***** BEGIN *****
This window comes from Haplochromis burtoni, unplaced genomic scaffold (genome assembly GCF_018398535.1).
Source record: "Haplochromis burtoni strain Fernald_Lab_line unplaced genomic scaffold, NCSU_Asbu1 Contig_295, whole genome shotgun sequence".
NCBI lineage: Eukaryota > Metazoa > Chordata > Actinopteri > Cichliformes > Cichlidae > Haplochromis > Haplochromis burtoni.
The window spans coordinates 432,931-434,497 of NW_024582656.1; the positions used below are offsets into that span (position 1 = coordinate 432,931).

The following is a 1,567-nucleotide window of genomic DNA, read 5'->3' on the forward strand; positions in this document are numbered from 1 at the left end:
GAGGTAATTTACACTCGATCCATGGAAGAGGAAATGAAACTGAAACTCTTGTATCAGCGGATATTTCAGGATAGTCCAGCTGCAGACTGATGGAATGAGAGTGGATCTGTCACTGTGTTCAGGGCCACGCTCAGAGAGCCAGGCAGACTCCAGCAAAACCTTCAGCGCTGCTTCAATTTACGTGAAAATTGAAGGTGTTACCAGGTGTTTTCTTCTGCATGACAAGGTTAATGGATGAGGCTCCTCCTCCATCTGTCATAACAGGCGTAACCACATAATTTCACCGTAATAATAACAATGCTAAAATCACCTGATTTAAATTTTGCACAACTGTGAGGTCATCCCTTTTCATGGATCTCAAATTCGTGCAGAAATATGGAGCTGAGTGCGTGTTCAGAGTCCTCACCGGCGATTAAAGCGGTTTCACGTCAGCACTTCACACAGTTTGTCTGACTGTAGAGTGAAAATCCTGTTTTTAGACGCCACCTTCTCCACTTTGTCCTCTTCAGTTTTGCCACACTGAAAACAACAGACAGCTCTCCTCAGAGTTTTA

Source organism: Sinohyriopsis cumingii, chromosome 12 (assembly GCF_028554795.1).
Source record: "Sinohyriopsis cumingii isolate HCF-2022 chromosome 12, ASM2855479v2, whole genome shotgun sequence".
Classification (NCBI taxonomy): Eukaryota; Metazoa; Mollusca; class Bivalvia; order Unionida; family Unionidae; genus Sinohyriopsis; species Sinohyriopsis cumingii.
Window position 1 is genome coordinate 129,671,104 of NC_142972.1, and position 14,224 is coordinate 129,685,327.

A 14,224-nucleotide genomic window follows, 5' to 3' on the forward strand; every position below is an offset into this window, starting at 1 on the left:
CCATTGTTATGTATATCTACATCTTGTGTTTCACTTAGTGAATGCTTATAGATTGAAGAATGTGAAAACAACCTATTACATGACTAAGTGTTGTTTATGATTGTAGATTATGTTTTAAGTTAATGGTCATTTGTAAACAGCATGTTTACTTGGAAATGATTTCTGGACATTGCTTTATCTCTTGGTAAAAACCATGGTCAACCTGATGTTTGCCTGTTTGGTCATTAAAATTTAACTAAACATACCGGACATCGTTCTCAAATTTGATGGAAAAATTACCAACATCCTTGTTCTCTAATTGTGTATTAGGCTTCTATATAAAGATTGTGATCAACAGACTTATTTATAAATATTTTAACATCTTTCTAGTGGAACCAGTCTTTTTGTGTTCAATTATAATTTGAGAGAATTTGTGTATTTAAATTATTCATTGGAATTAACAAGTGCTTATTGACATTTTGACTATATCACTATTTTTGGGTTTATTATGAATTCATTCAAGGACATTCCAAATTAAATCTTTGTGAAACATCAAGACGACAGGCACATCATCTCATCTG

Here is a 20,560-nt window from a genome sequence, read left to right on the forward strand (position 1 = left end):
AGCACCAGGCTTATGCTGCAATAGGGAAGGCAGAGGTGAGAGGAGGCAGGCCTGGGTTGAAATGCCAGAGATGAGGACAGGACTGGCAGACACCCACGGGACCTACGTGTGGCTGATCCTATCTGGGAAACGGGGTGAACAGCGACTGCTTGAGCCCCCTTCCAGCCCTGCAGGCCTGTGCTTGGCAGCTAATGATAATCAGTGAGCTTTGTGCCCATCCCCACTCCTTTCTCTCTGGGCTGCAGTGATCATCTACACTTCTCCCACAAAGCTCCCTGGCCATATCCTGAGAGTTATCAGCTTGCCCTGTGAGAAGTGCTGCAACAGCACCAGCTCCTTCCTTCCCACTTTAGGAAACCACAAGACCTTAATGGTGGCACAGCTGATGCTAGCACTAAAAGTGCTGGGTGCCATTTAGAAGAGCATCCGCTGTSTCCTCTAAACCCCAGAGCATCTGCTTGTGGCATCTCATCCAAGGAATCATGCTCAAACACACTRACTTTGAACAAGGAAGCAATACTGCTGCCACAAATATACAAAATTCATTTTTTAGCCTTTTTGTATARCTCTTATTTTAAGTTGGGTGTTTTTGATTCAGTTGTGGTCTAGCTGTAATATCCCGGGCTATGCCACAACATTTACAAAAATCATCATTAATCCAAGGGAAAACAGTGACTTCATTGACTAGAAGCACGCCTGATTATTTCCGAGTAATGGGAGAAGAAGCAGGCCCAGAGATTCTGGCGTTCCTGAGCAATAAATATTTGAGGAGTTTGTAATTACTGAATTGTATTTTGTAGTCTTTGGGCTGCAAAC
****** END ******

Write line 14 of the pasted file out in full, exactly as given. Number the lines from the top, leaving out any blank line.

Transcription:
AGCACCAGGCTTATGCTGCAATAGGGAAGGCAGAGGTGAGAGGAGGCAGGCCTGGGTTGAAATGCCAGAGATGAGGACAGGACTGGCAGACACCCACGGGACCTACGTGTGGCTGATCCTATCTGGGAAACGGGGTGAACAGCGACTGCTTGAGCCCCCTTCCAGCCCTGCAGGCCTGTGCTTGGCAGCTAATGATAATCAGTGAGCTTTGTGCCCATCCCCACTCCTTTCTCTCTGGGCTGCAGTGATCATCTACACTTCTCCCACAAAGCTCCCTGGCCATATCCTGAGAGTTATCAGCTTGCCCTGTGAGAAGTGCTGCAACAGCACCAGCTCCTTCCTTCCCACTTTAGGAAACCACAAGACCTTAATGGTGGCACAGCTGATGCTAGCACTAAAAGTGCTGGGTGCCATTTAGAAGAGCATCCGCTGTSTCCTCTAAACCCCAGAGCATCTGCTTGTGGCATCTCATCCAAGGAATCATGCTCAAACACACTRACTTTGAACAAGGAAGCAATACTGCTGCCACAAATATACAAAATTCATTTTTTAGCCTTTTTGTATARCTCTTATTTTAAGTTGGGTGTTTTTGATTCAGTTGTGGTCTAGCTGTAATATCCCGGGCTATGCCACAACATTTACAAAAATCATCATTAATCCAAGGGAAAACAGTGACTTCATTGACTAGAAGCACGCCTGATTATTTCCGAGTAATGGGAGAAGAAGCAGGCCCAGAGATTCTGGCGTTCCTGAGCAATAAATATTTGAGGAGTTTGTAATTACTGAATTGTATTTTGTAGTCTTTGGGCTGCAAAC